Distributed Acoustic Sensing (DAS) is a recent technology that acquires acoustic vibrations via fiber optics sensors. The utilization of such technique for near-surface geotechnical applications has great potential, especially for the characterization and verification of artificially stabilized ground. A popular procedure to stabilize the superficial ground (for example, for the preparation of infrastructure subgrade) is the blend of the natural shallower layer with a binder (lime and/or cement). Quality control is required when the binder hardens, and acoustic surveys are an option for non-invasive and non-destructive testing. Relevant parameters to validate the effectiveness of the stabilization procedure are the mechanical properties of the materials. The distribution of shear-wave velocities in the ground is a critical parameter for the geotechnical characterization, since it depends directly on the shear-modulus of the media. The present experiment verifies the applicability of DAS technology in such geotechnical contexts, which can be representative of a wide range of utilizations, spanning, for example, from road and pavement design to building constructions. The discussed test focuses on the spectral content of the acquired signal and on the estimation of the shear-wave distribution, and compares the DAS responses against signals measured during more traditional seismic surveys using standard geophones. Despite the inevitable differences between the datasets collected with the different techniques, all the reconstructed shear-wave velocity profiles effectively identify the stabilized soil layer. Also for this reason, one of the main conclusions is that, for geotechnical characterizations, DAS can be a convenient non-invasive alternative to more standard approaches.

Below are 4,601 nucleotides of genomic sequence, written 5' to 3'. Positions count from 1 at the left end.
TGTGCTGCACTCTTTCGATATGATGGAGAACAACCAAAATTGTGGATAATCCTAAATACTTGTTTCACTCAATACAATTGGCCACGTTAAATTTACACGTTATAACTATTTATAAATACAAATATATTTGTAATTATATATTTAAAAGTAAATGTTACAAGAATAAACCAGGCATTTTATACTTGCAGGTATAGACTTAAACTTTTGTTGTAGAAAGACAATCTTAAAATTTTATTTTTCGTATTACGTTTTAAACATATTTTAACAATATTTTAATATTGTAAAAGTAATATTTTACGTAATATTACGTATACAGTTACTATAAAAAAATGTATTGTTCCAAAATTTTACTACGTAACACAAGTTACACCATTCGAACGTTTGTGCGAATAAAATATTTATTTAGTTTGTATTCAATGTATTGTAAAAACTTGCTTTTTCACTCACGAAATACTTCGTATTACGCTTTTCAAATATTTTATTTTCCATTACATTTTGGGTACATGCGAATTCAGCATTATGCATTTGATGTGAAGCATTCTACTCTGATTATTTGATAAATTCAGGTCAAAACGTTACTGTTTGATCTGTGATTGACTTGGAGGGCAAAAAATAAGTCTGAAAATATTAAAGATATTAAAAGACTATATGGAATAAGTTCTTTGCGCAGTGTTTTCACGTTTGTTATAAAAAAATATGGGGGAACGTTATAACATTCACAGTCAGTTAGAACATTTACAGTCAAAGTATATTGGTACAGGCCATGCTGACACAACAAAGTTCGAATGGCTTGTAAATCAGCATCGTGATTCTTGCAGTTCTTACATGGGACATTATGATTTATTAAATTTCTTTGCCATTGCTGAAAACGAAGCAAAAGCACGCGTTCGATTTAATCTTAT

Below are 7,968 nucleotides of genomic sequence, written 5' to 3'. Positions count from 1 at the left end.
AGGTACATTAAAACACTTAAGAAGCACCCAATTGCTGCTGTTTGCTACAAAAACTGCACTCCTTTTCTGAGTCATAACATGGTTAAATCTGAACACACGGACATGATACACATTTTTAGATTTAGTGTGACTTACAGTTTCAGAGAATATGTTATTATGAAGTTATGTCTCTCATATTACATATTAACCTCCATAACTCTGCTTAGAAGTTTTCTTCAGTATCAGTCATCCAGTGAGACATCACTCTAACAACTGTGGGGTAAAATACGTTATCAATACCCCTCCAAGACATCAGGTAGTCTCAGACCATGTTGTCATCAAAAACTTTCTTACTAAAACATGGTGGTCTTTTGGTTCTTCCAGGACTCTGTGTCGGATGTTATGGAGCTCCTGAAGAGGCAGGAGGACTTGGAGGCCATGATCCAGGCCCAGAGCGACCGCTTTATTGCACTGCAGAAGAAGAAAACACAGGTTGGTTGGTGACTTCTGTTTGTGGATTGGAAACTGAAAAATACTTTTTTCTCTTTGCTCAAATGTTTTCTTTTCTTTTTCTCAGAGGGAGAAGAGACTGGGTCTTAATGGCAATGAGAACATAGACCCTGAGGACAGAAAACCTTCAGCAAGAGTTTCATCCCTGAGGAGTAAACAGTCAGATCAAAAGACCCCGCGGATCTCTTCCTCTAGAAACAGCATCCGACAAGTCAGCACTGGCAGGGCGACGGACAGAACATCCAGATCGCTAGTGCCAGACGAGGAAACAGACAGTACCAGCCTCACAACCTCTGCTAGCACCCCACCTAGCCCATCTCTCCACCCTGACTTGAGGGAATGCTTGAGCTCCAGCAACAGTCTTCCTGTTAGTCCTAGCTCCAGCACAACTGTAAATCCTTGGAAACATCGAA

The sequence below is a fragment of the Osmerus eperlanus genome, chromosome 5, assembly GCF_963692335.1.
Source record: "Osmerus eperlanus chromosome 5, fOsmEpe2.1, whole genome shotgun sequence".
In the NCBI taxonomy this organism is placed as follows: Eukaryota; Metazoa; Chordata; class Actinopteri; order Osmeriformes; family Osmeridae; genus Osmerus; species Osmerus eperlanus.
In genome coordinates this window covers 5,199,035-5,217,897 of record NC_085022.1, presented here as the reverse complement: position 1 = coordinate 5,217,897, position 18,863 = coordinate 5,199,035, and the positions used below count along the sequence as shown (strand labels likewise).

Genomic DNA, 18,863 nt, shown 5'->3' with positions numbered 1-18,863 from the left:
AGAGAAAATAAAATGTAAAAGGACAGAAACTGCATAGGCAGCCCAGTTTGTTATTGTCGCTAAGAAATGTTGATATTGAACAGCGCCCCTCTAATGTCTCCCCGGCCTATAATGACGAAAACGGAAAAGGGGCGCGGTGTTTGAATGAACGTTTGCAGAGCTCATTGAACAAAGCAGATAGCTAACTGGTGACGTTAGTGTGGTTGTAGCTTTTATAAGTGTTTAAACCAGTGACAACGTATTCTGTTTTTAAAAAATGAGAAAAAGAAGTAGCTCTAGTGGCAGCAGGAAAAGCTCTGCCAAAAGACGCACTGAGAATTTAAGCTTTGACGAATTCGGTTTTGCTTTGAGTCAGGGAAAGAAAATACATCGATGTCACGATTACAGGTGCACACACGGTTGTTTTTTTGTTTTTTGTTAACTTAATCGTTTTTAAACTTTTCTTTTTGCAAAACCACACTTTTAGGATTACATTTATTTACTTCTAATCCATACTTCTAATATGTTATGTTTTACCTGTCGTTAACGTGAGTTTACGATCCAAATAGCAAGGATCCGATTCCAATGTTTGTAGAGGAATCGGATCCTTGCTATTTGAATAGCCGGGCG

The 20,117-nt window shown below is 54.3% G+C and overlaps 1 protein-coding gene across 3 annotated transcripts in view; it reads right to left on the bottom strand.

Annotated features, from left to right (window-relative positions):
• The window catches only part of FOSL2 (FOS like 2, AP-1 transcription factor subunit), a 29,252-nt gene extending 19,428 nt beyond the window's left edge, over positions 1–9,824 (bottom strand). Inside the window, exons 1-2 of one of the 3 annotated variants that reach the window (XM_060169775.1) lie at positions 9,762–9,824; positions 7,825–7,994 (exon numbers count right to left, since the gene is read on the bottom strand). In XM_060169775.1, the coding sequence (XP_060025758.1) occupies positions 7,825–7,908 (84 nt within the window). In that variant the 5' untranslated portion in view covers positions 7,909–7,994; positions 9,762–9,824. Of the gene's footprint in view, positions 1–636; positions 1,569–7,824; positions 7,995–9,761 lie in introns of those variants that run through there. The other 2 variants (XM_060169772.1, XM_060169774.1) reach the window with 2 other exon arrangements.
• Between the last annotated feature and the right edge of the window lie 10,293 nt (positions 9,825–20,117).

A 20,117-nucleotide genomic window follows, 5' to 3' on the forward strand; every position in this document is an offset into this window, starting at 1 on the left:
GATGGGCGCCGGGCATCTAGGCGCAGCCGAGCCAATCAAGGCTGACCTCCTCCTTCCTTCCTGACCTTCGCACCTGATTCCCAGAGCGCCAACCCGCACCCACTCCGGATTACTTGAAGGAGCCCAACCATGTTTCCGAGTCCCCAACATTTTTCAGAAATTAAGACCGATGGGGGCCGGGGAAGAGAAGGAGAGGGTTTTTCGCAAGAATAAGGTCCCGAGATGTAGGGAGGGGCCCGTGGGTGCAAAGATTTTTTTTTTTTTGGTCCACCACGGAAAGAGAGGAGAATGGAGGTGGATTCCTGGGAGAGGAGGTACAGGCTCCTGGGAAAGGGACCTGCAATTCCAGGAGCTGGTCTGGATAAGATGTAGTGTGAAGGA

Assessment of Distributed Acoustic Sensing (DAS) performance for geotechnical applications

Vignoli, Giulio
;
Coni, Mauro
2022-01-01

Abstract

Distributed Acoustic Sensing (DAS) is a recent technology that acquires acoustic vibrations via fiber optics sensors. The utilization of such technique for near-surface geotechnical applications has great potential, especially for the characterization and verification of artificially stabilized ground. A popular procedure to stabilize the superficial ground (for example, for the preparation of infrastructure subgrade) is the blend of the natural shallower layer with a binder (lime and/or cement). Quality control is required when the binder hardens, and acoustic surveys are an option for non-invasive and non-destructive testing. Relevant parameters to validate the effectiveness of the stabilization procedure are the mechanical properties of the materials. The distribution of shear-wave velocities in the ground is a critical parameter for the geotechnical characterization, since it depends directly on the shear-modulus of the media. The present experiment verifies the applicability of DAS technology in such geotechnical contexts, which can be representative of a wide range of utilizations, spanning, for example, from road and pavement design to building constructions. The discussed test focuses on the spectral content of the acquired signal and on the estimation of the shear-wave distribution, and compares the DAS responses against signals measured during more traditional seismic surveys using standard geophones. Despite the inevitable differences between the datasets collected with the different techniques, all the reconstructed shear-wave velocity profiles effectively identify the stabilized soil layer. Also for this reason, one of the main conclusions is that, for geotechnical characterizations, DAS can be a convenient non-invasive alternative to more standard approaches.
2022
Distributed Acoustic Sensing; surface waves; geophysical characterization; artificial stabilization
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Utilizza questo identificativo per citare o creare un link a questo documento: https://hdl.handle.net/11584/337094
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